The stepsize for computing the update weight vector is,
=
+ () ^2
(4)
Where (n) is stepsize parameter at sample n, is normalized stepsize (0 < <2) and c is safety factor (small positive constant).
By replacing by (n) into the (3) the weight vector update now is,
relations (6), (7), and (8) reduce to the familiar NLMS algorithm. Thus, APA is a generalization of NLMS.
Initialize wk(i) and x(ki)
Read x(k) and y(k)
Filter x(k)
= 1 ( 1)wk(i)
=0
Compute error
=
Compute the factor
()=
+ ( ) ^2
Update the coefficient
+1 = + ( )
+ 1 = + + () ^2 (5)
The implementation of a NLMS algorithm is illustrated in Fig. 2.

Affine Projection Algorithm (APA)


In APA the projections are made in multiple dimensions.APA adaptively changes the projection order according to the estimated variance of the filter output error. The error variance is estimated using exponential window averaging with a variable forgetting factor and a simple moving averaging technique. The inputprogresses are selected according to two different criteria to update the filter coefficients at each iteration. Each tap weight vector
Fig 2. Flowchart of NLMS algorithm

EXPERIMENTAL RESULTS
In this section, we discuss the results obtained by simulating LMS, NLMS and AP algorithms. The input speech signal considered here was first recorded on a mobile phone and converted to .wav format. On conversion the spectrum of speech signal was obtained as shown in Fig. 3. To this speech signal random noise which was periodic in nature was added and was subjected to filtering using LMS, NLMS and AP algorithms. The simulation of the algorithms was performed for stepsizes of 0.1 and 0.01. The error between the input signal to the adaptive filter (speech signal with noise) and the output of the adaptive filter is obtained and plotted for each of the algorithms. To find the speed of convergence of the algorithms the mean square error versus the number of iterations graph is plotted. This plot shows the number of iterations it takes for the mean square error to become negligible. The results for LMS algorithm is shown in Fig. 4 and Fig. 5. The results for NLMS algorithm is shown in Fig. 6 and Fig. 7. The results for AP algorithm are shown in Fig. 8 and Fig. 9. The outputs of all the algorithms are compared in Fig. 10 and Fig. 11.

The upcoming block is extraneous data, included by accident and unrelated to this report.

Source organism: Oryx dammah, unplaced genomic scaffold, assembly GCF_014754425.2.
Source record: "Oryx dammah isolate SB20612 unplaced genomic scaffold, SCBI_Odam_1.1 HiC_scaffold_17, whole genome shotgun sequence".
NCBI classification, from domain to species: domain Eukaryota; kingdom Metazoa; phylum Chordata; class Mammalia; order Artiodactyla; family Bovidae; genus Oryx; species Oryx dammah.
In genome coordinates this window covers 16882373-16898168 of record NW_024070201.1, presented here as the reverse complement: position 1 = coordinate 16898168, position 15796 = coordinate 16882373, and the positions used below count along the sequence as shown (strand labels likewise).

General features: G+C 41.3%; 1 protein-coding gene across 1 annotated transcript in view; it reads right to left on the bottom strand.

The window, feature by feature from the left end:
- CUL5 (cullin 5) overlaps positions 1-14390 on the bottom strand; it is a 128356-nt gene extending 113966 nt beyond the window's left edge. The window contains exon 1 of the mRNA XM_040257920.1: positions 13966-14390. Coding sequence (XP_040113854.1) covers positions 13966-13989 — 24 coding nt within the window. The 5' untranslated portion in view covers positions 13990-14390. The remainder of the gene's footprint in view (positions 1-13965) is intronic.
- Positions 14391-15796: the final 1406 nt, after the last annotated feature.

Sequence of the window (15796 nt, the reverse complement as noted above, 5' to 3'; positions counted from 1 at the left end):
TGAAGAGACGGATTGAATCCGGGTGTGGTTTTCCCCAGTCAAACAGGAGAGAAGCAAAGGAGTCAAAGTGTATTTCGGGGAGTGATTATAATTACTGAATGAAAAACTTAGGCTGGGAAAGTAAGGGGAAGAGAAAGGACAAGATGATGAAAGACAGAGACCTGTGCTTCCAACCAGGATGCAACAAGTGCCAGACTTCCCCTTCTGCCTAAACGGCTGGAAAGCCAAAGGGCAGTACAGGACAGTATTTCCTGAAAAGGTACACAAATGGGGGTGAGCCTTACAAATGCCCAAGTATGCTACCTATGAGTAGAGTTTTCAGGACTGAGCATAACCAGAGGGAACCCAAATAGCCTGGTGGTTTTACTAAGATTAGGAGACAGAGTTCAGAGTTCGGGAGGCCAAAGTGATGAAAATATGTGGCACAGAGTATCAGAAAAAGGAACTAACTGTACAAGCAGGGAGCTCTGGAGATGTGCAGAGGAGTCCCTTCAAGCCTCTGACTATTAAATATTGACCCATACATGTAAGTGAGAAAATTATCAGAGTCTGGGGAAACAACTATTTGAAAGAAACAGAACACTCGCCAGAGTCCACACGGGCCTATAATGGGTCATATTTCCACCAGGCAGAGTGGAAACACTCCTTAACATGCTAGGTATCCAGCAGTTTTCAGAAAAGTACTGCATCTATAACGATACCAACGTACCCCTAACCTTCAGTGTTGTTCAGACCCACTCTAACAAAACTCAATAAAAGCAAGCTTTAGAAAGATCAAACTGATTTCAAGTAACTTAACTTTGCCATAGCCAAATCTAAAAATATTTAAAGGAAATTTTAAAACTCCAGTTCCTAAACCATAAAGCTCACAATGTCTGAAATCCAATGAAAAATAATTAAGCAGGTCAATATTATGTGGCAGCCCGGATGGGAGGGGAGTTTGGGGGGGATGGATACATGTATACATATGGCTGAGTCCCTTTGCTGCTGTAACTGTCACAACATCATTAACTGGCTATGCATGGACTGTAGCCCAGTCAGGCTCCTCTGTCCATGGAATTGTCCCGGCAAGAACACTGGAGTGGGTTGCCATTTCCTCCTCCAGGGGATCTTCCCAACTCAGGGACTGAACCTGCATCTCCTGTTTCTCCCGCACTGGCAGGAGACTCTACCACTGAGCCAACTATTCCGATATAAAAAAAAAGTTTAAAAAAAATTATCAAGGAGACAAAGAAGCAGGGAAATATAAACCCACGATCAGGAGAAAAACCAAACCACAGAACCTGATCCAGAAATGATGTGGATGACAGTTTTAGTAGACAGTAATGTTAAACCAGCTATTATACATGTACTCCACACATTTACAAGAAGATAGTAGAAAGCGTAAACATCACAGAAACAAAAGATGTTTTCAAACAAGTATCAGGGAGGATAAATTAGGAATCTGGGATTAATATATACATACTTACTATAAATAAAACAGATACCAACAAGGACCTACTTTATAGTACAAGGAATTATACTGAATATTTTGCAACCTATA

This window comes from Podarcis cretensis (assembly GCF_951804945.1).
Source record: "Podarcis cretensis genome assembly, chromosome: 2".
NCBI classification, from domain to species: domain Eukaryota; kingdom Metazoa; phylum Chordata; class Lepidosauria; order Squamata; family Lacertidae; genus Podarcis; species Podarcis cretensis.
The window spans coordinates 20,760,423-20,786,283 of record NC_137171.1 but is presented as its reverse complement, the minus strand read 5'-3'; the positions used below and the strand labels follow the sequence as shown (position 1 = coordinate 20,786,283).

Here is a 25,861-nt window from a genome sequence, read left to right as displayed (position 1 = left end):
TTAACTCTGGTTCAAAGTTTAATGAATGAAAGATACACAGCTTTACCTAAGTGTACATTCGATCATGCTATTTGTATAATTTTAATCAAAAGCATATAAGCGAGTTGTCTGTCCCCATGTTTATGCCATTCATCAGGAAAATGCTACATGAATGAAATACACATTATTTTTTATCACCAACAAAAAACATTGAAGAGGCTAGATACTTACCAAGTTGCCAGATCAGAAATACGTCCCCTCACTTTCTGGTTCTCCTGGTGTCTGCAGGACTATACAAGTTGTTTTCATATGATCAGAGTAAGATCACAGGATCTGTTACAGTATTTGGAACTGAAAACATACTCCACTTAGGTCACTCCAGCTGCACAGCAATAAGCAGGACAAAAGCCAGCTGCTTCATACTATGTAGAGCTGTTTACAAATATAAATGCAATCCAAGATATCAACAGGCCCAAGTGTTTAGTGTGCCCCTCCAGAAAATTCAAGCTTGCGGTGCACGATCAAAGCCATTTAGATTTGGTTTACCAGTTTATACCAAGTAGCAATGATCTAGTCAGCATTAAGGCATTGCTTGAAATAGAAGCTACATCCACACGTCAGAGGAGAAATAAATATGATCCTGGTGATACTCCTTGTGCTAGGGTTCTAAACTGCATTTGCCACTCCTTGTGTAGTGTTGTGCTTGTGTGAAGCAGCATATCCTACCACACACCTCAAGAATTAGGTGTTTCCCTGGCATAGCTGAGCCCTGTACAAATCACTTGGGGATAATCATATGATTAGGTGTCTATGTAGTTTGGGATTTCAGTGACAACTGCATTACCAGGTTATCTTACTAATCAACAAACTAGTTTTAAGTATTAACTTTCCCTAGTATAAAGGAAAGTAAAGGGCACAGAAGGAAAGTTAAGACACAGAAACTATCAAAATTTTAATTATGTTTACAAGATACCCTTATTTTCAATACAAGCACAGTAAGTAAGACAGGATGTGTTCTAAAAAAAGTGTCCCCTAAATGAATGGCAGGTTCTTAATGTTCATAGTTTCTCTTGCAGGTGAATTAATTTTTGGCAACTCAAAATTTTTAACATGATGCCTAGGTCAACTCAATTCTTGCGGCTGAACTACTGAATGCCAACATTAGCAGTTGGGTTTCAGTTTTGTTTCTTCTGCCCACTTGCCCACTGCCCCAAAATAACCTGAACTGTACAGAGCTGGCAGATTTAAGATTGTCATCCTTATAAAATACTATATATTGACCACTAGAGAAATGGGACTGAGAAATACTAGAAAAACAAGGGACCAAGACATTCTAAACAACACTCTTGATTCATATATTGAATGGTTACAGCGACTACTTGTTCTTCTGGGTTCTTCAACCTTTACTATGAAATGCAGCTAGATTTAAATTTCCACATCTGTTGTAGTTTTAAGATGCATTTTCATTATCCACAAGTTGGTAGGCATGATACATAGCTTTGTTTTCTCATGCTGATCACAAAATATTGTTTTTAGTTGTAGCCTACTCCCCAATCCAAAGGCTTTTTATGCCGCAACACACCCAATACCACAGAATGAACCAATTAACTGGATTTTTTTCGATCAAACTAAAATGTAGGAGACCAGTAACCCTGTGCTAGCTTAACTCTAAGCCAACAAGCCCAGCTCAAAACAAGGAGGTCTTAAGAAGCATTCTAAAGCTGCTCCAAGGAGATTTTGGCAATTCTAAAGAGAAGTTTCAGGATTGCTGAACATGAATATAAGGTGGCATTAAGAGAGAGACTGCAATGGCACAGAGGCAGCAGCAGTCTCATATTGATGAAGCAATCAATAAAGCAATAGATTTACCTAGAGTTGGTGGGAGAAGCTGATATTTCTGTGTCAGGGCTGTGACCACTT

1
0.8
0.6
0.4
Signal Value
0.2
0
0.2
0.4
0.6
0.8
0.025
0.02
Mean square error—>
0.015
0.01
0.005
0
MSE V/s iteration
0 50 100 150 200 250 300
Samples—>
Fig. 4.Results of LMS algorithm for u=0.01
1
0 1 2 3 4 5 6
Time Index
Fig. 3. Speech signal
4
x 10
0.025
0.02
Mean square error—>
0.015
0.01
MSE V/s iteration
0.025
0.02
Mean square error—>
0.015
0.01
MSE V/s iteration
0.005
0
0 100 200 300 400 500 600 700 800
Samples—>
Fig 6. Results of NLMS algorithm for u=0.01
0.005
0
0 500 1000 1500 2000 2500 3000
Samples—>
Fig. 5.Results of LMS Algorithm for u=0.1
0.025
0.02
Mean square error—>
0.015
0.01
0.005
0
MSE V/s iteration
0 5 10 15 20 25 30 35